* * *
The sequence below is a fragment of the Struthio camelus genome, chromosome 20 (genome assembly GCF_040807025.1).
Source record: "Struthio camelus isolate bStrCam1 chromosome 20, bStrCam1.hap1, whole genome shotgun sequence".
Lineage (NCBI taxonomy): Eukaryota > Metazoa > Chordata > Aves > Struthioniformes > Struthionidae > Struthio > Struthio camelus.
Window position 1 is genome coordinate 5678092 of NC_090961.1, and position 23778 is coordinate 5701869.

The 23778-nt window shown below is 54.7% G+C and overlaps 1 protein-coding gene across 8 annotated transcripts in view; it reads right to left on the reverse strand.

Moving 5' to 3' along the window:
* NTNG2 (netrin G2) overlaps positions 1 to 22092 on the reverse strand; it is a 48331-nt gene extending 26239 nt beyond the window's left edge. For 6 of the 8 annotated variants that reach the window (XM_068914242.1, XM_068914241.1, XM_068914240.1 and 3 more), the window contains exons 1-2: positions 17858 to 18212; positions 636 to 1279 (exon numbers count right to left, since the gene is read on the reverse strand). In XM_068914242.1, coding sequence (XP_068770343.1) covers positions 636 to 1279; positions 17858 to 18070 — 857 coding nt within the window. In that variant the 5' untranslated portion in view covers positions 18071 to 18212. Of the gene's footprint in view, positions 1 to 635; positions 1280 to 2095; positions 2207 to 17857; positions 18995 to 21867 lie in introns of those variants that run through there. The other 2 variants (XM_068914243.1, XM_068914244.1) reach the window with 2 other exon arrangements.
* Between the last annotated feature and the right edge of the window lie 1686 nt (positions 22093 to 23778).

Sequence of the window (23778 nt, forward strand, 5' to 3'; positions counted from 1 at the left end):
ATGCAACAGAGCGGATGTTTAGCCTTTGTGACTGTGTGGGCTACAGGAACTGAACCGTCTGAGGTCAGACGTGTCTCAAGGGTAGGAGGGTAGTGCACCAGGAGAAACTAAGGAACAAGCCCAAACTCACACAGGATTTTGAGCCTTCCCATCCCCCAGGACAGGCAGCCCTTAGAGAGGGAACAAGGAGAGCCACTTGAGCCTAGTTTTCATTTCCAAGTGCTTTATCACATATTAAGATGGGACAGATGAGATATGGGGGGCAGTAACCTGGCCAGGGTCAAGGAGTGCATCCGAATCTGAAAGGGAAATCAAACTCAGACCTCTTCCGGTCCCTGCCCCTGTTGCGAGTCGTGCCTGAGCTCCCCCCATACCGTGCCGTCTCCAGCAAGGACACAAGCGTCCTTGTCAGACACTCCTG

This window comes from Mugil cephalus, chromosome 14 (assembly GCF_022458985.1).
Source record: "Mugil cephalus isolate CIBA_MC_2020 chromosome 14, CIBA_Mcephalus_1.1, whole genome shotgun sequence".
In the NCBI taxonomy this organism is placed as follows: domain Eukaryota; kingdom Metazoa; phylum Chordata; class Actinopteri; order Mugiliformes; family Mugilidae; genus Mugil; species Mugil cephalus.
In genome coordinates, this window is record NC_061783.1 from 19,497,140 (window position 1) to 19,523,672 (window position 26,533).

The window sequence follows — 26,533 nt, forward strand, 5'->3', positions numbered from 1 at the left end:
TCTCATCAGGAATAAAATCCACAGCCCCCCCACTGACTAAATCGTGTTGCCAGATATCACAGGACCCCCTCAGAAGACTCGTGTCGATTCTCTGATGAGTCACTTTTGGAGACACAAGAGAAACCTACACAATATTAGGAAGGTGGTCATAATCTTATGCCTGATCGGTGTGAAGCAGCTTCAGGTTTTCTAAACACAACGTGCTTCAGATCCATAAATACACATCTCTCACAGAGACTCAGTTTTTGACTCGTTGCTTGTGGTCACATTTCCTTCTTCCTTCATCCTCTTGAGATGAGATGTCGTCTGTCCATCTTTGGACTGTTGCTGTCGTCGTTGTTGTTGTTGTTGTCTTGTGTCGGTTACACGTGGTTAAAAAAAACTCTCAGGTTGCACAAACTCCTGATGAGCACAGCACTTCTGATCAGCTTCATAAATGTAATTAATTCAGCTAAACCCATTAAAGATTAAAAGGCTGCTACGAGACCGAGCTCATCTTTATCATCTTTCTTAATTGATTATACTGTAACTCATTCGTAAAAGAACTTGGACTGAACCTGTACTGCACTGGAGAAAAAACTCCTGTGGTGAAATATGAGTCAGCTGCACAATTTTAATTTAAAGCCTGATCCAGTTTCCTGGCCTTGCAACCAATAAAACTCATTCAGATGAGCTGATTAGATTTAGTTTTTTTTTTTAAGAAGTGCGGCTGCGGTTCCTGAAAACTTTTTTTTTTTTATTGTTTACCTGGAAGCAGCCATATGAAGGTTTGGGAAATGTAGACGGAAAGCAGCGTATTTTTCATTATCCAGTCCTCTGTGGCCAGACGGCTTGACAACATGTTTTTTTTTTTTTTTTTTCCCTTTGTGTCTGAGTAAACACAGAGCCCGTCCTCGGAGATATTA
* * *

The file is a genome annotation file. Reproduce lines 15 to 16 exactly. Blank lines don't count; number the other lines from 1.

The window sequence follows — 26,533 nt, forward strand, 5'->3', positions numbered from 1 at the left end:
TCTCATCAGGAATAAAATCCACAGCCCCCCCACTGACTAAATCGTGTTGCCAGATATCACAGGACCCCCTCAGAAGACTCGTGTCGATTCTCTGATGAGTCACTTTTGGAGACACAAGAGAAACCTACACAATATTAGGAAGGTGGTCATAATCTTATGCCTGATCGGTGTGAAGCAGCTTCAGGTTTTCTAAACACAACGTGCTTCAGATCCATAAATACACATCTCTCACAGAGACTCAGTTTTTGACTCGTTGCTTGTGGTCACATTTCCTTCTTCCTTCATCCTCTTGAGATGAGATGTCGTCTGTCCATCTTTGGACTGTTGCTGTCGTCGTTGTTGTTGTTGTTGTCTTGTGTCGGTTACACGTGGTTAAAAAAAACTCTCAGGTTGCACAAACTCCTGATGAGCACAGCACTTCTGATCAGCTTCATAAATGTAATTAATTCAGCTAAACCCATTAAAGATTAAAAGGCTGCTACGAGACCGAGCTCATCTTTATCATCTTTCTTAATTGATTATACTGTAACTCATTCGTAAAAGAACTTGGACTGAACCTGTACTGCACTGGAGAAAAAACTCCTGTGGTGAAATATGAGTCAGCTGCACAATTTTAATTTAAAGCCTGATCCAGTTTCCTGGCCTTGCAACCAATAAAACTCATTCAGATGAGCTGATTAGATTTAGTTTTTTTTTTTAAGAAGTGCGGCTGCGGTTCCTGAAAACTTTTTTTTTTTTATTGTTTACCTGGAAGCAGCCATATGAAGGTTTGGGAAATGTAGACGGAAAGCAGCGTATTTTTCATTATCCAGTCCTCTGTGGCCAGACGGCTTGACAACATGTTTTTTTTTTTTTTTTTTCCCTTTGTGTCTGAGTAAACACAGAGCCCGTCCTCGGAGATATTA